Fordham students participate in study abroad programs worldwide, either by directly enrolling in selected universities around the world, enrolling at one of our centers abroad, or in short-term and summer Fordham faculty-led programs, or by joining any of the programs offered under the auspices of our consortium memberships and affiliations.
STATEMENT ON STUDY ABROAD & SECURITY
The safety of all our study abroad participants is of utmost importance to Fordham University. Mindful of the fact that our concern is shared by parents and students participating in or considering study abroad, and in view of ongoing worldwide events, we want to share with you the measures we have in place for dealing with overseas safety and security.
PROGRAMS ADMINISTERED BY FORDHAM UNIVERSITY
Students in Fordham-administered programs in Granada, London, and Pretoria benefit from having Fordham University staff in addition to administrative staff at their respective host universities provide on-site services and support. During orientation, staff conduct special safety briefings and distribute emergency cards to all students with regular and after-hours contact information for local and New York offices. In addition, all participants receive information about security and how to conduct themselves should a local or international crisis occur. Students are encouraged to register with the US State Department Smart Traveler Enrollment Program. Staff in New York monitor situations worldwide with the support of the United States Department of State Bureau of Overseas Security Advisory Council, of which Fordham University is a member.
PROGRAMS ADMINISTERED BY FORDHAM AFFILIATES
Fordham students participating in programs abroad not administered by Fordham University benefit from our consortium membership and solid institutional affiliation agreements with reputable universities and organizations. All of our partners have crisis management procedures in place to monitor conditions and instruct students.
Our partners abroad regularly keep us informed about credible threats to the safety of students and what they are doing or will do in the event of any incident. In addition, study abroad participants are registered with the local U.S. Consulate abroad, and many of the programs’ resident directors serve as U.S. consular offices' "wardens" who are responsible for getting special information out to our students. Finally, both our partners and our New York office regularly monitor U.S. Consular advice as well as State Department travel advisories, and information is provided to students about non-essential travel in the region around their program – please see www.travel.state.gov to review the announcements currently in place.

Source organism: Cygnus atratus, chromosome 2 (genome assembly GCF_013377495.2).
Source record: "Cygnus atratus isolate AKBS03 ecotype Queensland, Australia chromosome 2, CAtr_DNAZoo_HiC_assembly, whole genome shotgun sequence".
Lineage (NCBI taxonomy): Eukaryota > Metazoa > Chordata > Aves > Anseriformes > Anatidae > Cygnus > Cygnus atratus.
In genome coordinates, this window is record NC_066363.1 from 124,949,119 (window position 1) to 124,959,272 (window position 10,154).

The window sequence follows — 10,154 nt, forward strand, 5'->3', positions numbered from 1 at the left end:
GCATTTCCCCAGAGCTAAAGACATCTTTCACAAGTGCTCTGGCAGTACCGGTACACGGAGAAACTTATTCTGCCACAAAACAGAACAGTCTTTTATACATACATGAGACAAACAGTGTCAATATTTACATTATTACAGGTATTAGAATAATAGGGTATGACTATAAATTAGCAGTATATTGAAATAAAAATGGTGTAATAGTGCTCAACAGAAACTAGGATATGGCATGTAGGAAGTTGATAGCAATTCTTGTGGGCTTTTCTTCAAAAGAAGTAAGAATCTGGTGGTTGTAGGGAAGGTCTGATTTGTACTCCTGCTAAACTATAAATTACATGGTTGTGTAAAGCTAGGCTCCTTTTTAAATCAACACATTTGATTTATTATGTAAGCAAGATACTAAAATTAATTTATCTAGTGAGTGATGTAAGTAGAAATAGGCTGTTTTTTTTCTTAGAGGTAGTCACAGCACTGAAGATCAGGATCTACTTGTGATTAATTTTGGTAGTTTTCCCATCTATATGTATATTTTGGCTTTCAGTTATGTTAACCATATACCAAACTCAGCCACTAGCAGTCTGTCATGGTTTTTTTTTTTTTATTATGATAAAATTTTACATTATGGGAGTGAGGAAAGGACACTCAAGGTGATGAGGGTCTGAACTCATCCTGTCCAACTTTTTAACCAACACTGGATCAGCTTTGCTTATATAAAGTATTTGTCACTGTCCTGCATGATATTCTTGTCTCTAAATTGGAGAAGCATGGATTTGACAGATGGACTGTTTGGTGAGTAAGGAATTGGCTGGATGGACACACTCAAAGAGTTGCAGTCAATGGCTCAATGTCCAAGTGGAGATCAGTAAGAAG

What can families do to help a student live abroad in safety?
Four things to consider:
1. Establish a communication plan with your son/daughter. Keep in mind that during a crisis, phone communication may be unreliable. Cell phone service may be temporarily unavailable. Consider setting up an alternative method of communicating with your son/daughter, such as e-mail.
2. Routine contact will reduce your anxiety and allow you to get regular updates from your son/daughter.
3. Please ensure that your son/daughter advises the local program staff of any personal itineraries, outside of the program venue. Travel outside the host country during a time of crisis may be inadvisable; therefore, any decision to do so should, if possible, be made with your prior knowledge and approval.
4. Keep in mind that evacuation of students participating in study-abroad programs has been very rare and would likely not occur unless recommended or required by either the U.S. Embassy or the U.S. State Department.
State Department’s consular information sheets for various countries
A Safe Trip Abroad (published by the State Department)
U.S. Transportation Security Administration
U.S. Homeland Security
Enjoying London - A Police Guide for Visitors
Please feel free to contact our Office of International & Study Abroad Programs at 718/817-3464 with any questions or concerns.